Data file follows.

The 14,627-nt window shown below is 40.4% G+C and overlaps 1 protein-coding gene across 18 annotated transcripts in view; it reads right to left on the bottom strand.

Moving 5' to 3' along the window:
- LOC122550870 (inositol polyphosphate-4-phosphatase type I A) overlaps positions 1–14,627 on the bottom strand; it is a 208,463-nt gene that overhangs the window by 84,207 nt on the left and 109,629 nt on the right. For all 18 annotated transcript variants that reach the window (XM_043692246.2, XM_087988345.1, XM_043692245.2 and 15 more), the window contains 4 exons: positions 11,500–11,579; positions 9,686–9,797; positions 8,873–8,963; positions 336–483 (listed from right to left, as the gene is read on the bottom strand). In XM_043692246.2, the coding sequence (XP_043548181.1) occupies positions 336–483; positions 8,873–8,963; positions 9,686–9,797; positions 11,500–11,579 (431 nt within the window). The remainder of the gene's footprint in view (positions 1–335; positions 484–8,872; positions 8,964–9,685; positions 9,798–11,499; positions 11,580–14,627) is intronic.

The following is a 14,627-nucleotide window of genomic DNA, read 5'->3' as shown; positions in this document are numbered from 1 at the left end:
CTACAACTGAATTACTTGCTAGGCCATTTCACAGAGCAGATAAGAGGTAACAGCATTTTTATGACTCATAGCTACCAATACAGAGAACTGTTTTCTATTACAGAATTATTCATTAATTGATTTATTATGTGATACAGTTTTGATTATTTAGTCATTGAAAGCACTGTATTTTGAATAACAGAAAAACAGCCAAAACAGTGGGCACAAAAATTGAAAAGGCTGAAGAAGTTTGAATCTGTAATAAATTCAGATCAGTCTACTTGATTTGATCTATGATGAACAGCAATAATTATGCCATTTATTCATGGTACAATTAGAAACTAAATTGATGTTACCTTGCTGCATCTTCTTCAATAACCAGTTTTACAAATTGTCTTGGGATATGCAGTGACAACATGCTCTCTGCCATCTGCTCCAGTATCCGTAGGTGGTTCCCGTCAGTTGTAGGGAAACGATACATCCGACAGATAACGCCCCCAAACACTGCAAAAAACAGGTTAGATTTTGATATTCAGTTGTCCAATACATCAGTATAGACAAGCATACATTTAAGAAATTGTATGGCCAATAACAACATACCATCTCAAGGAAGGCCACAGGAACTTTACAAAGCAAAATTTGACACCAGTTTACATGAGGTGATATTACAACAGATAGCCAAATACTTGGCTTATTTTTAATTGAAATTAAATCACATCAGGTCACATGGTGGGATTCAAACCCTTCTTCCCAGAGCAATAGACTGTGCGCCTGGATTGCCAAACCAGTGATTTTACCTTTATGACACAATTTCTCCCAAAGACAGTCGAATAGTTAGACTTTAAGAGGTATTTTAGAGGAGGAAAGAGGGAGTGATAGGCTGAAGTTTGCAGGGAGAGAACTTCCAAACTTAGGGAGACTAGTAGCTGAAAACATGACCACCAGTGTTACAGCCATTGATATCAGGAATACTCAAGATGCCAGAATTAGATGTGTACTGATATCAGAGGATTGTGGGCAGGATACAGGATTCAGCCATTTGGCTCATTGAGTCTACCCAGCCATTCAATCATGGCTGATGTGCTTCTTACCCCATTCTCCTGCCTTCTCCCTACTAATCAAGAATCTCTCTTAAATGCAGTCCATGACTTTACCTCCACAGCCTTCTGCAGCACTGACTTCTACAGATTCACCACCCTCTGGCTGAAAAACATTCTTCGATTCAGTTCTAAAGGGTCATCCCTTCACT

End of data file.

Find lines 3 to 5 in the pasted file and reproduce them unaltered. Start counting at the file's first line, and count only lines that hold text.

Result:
- LOC122550870 (inositol polyphosphate-4-phosphatase type I A) overlaps positions 1–14,627 on the bottom strand; it is a 208,463-nt gene that overhangs the window by 84,207 nt on the left and 109,629 nt on the right. For all 18 annotated transcript variants that reach the window (XM_043692246.2, XM_087988345.1, XM_043692245.2 and 15 more), the window contains 4 exons: positions 11,500–11,579; positions 9,686–9,797; positions 8,873–8,963; positions 336–483 (listed from right to left, as the gene is read on the bottom strand). In XM_043692246.2, the coding sequence (XP_043548181.1) occupies positions 336–483; positions 8,873–8,963; positions 9,686–9,797; positions 11,500–11,579 (431 nt within the window). The remainder of the gene's footprint in view (positions 1–335; positions 484–8,872; positions 8,964–9,685; positions 9,798–11,499; positions 11,580–14,627) is intronic.

The following is a 14,627-nucleotide window of genomic DNA, read 5'->3' as shown; positions in this document are numbered from 1 at the left end:
CTACAACTGAATTACTTGCTAGGCCATTTCACAGAGCAGATAAGAGGTAACAGCATTTTTATGACTCATAGCTACCAATACAGAGAACTGTTTTCTATTACAGAATTATTCATTAATTGATTTATTATGTGATACAGTTTTGATTATTTAGTCATTGAAAGCACTGTATTTTGAATAACAGAAAAACAGCCAAAACAGTGGGCACAAAAATTGAAAAGGCTGAAGAAGTTTGAATCTGTAATAAATTCAGATCAGTCTACTTGATTTGATCTATGATGAACAGCAATAATTATGCCATTTATTCATGGTACAATTAGAAACTAAATTGATGTTACCTTGCTGCATCTTCTTCAATAACCAGTTTTACAAATTGTCTTGGGATATGCAGTGACAACATGCTCTCTGCCATCTGCTCCAGTATCCGTAGGTGGTTCCCGTCAGTTGTAGGGAAACGATACATCCGACAGATAACGCCCCCAAACACTGCAAAAAACAGGTTAGATTTTGATATTCAGTTGTCCAATACATCAGTATAGACAAGCATACATTTAAGAAATTGTATGGCCAATAACAACATACCATCTCAAGGAAGGCCACAGGAACTTTACAAAGCAAAATTTGACACCAGTTTACATGAGGTGATATTACAACAGATAGCCAAATACTTGGCTTATTTTTAATTGAAATTAAATCACATCAGGTCACATGGTGGGATTCAAACCCTTCTTCCCAGAGCAATAGACTGTGCGCCTGGATTGCCAAACCAGTGATTTTACCTTTATGACACAATTTCTCCCAAAGACAGTCGAATAGTTAGACTTTAAGAGGTATTTTAGAGGAGGAAAGAGGGAGTGATAGGCTGAAGTTTGCAGGGAGAGAACTTCCAAACTTAGGGAGACTAGTAGCTGAAAACATGACCACCAGTGTTACAGCCATTGATATCAGGAATACTCAAGATGCCAGAATTAGATGTGTACTGATATCAGAGGATTGTGGGCAGGATACAGGATTCAGCCATTTGGCTCATTGAGTCTACCCAGCCATTCAATCATGGCTGATGTGCTTCTTACCCCATTCTCCTGCCTTCTCCCTACTAATCAAGAATCTCTCTTAAATGCAGTCCATGACTTTACCTCCACAGCCTTCTGCAGCACTGACTTCTACAGATTCACCACCCTCTGGCTGAAAAACATTCTTCGATTCAGTTCTAAAGGGTCATCCCTTCACT